By no means do I want to undercut the notion that voting is generally a more difficult proposition in more impoverished areas -- all the evidence points to that being true. At least in DC though, I can anecdotally attest that that isn't necessarily the case. It's not like there are any scheming GOP election officials here looking to suppress Democratic turnout! I think we also have to consider that there simply aren't enough resources devoted to the electoral process, period, such that a high-turnout scenario will create difficulties no matter how well-organized the local board of elections is.
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James Fallows is a national correspondent for The Atlantic and has written for the magazine since the late 1970s. He has reported extensively from outside the United States and once worked as President Carter's chief speechwriter. His latest book is China Airborne. More

James Fallows is based in Washington as a national correspondent for The Atlantic. He has worked for the magazine for nearly 30 years and in that time has also lived in Seattle, Berkeley, Austin, Tokyo, Kuala Lumpur, Shanghai, and Beijing. He was raised in Redlands, California, received his undergraduate degree in American history and literature from Harvard, and received a graduate degree in economics from Oxford as a Rhodes scholar. In addition to working for The Atlantic, he has spent two years as chief White House speechwriter for Jimmy Carter, two years as the editor of US News & World Report, and six months as a program designer at Microsoft. He is an instrument-rated private pilot. He is also now the chair in U.S. media at the U.S. Studies Centre at the University of Sydney, in Australia.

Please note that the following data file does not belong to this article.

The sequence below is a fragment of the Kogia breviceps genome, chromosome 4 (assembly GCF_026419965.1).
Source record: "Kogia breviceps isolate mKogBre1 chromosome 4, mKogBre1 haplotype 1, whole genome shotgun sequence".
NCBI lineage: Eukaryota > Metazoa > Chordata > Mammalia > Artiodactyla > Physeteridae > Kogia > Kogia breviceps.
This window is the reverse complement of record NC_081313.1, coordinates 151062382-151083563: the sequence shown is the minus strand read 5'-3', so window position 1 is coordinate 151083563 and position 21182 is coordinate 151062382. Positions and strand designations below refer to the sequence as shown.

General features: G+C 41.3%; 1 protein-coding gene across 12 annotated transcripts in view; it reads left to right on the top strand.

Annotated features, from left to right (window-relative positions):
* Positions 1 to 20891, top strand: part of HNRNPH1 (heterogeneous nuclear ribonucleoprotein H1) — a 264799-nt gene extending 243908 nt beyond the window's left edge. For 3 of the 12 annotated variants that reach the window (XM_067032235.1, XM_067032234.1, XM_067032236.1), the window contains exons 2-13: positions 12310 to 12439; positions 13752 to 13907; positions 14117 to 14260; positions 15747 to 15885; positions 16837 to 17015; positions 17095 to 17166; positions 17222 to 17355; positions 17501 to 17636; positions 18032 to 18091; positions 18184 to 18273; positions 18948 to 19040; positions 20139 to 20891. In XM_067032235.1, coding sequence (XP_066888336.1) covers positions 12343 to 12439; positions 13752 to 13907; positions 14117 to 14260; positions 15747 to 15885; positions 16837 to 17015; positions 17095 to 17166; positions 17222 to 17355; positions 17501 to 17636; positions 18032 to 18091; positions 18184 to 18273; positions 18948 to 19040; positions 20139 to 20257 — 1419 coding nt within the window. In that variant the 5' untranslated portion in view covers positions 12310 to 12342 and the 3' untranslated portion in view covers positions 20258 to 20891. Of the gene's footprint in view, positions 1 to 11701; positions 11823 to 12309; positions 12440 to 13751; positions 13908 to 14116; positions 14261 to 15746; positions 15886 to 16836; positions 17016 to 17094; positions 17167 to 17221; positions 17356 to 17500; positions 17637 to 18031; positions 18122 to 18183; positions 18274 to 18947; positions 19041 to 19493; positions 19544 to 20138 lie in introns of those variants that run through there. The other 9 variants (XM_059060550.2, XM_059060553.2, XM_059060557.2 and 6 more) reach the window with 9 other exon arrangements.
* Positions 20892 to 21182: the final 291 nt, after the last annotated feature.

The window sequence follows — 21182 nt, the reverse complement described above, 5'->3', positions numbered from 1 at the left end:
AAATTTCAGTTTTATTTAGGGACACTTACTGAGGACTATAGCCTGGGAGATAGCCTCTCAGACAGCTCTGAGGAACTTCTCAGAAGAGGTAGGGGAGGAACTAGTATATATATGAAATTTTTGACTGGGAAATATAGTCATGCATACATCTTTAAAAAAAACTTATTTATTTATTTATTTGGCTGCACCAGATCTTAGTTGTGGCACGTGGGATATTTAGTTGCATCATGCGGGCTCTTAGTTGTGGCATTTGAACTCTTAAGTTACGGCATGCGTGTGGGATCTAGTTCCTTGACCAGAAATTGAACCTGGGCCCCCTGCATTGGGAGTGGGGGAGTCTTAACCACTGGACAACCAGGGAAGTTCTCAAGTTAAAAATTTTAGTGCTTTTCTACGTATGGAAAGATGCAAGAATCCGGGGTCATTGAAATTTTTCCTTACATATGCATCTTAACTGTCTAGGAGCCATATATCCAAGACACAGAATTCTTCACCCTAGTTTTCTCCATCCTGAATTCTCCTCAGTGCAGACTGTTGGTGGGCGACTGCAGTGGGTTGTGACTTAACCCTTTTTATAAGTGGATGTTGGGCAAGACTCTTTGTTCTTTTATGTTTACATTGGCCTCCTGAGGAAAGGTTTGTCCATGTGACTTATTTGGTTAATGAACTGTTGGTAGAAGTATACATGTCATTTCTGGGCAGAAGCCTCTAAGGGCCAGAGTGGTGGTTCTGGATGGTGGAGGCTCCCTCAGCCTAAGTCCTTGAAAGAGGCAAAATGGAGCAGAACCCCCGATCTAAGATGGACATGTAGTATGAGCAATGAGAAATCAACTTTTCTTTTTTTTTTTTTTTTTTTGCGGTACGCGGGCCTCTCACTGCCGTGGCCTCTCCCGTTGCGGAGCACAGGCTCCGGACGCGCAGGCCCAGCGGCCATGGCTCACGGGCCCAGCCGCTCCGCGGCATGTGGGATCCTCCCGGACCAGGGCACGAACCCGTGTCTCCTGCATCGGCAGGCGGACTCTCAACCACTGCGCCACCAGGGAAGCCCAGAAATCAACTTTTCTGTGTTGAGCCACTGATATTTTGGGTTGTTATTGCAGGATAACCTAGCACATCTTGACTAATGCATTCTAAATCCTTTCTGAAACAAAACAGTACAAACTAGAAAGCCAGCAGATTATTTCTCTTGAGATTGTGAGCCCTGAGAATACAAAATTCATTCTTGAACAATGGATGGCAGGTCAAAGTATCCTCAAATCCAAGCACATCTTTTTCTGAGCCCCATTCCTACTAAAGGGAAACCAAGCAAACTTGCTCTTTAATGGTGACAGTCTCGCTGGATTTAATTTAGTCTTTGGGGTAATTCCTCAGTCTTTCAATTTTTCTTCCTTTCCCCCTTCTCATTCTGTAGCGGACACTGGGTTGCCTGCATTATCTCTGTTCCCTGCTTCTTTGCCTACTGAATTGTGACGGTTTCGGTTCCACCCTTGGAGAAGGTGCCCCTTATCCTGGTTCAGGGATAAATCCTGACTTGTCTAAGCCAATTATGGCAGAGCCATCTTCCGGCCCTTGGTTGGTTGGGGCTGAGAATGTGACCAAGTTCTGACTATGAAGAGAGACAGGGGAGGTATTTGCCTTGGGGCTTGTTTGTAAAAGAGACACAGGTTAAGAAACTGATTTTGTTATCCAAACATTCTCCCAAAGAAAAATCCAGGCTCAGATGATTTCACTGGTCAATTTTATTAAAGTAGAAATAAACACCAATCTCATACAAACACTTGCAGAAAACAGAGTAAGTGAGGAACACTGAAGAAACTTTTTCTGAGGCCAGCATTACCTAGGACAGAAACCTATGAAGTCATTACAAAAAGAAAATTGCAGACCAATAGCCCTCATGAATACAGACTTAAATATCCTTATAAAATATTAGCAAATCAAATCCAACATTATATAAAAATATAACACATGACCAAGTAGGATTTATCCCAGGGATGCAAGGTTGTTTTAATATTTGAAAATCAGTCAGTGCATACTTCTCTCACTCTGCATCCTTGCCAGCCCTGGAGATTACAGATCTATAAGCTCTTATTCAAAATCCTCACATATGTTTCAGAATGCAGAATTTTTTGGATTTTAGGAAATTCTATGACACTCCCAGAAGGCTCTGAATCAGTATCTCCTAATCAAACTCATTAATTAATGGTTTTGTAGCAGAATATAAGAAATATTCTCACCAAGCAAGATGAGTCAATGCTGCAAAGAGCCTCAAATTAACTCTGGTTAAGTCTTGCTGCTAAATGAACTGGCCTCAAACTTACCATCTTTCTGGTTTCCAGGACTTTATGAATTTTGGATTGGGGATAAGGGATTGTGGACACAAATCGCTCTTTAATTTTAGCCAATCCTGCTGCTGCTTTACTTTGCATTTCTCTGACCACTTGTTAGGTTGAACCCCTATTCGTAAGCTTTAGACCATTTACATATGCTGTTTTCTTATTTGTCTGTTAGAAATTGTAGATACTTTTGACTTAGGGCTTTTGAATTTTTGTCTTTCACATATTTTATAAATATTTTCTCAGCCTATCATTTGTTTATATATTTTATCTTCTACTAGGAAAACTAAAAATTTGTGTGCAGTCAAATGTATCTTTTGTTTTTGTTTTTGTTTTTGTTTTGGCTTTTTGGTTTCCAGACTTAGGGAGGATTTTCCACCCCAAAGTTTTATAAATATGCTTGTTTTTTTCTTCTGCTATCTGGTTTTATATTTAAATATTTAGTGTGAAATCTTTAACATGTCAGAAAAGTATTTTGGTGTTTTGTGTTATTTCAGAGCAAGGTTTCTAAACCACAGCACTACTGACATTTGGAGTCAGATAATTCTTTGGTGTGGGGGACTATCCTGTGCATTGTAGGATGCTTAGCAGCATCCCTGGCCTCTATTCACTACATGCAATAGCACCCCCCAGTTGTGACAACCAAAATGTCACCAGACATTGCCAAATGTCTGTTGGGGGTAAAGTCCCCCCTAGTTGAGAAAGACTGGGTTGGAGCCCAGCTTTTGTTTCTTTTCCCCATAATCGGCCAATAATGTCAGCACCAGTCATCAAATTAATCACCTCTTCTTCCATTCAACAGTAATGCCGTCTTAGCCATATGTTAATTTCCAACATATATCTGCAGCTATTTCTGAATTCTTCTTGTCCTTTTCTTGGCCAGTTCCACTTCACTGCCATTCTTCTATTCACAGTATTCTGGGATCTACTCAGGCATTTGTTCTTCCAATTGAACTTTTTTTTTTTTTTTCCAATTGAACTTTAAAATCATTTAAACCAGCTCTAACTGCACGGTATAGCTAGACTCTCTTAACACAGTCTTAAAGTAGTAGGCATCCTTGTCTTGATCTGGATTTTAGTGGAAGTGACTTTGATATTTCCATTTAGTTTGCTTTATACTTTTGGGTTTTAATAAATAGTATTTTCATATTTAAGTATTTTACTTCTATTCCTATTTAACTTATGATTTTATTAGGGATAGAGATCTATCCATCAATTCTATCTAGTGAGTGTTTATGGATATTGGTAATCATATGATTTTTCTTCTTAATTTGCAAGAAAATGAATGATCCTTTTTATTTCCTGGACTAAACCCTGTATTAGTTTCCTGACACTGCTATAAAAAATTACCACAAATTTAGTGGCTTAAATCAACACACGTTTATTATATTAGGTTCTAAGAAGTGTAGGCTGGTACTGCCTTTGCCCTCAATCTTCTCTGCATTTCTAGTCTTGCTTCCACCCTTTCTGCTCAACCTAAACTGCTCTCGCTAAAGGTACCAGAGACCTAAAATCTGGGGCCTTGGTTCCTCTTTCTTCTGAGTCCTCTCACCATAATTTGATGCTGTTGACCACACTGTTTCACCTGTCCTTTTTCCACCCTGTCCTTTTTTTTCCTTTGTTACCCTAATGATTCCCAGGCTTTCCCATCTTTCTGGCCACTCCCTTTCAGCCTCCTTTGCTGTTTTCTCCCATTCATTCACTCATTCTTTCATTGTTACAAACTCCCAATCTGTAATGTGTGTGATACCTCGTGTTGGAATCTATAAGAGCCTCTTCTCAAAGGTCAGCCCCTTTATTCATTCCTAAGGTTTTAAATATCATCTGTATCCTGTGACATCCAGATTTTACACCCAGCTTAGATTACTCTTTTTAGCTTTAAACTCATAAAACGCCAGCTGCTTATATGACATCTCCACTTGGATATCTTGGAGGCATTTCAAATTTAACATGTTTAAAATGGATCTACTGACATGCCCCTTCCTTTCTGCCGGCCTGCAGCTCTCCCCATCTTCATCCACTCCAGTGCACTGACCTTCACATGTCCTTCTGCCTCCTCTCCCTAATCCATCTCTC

Fallows has been a finalist for the National Magazine Award five times and has won once; he has also won the American Book Award for nonfiction and a N.Y. Emmy award for the documentary series Doing Business in China. He was the founding chairman of the New America Foundation. His recent books Blind Into Baghdad (2006) and Postcards From Tomorrow Square (2009) are based on his writings for The Atlantic. His latest book is China Airborne. He is married to Deborah Fallows, author of the recent book Dreaming in Chinese. They have two married sons.

Fallows welcomes and frequently quotes from reader mail sent via the "Email" button below. Unless you specify otherwise, we consider any incoming mail available for possible quotation -- but not with the sender's real name unless you explicitly state that it may be used. If you are wondering why Fallows does not use a "Comments" field below his posts, please see previous explanations here and here.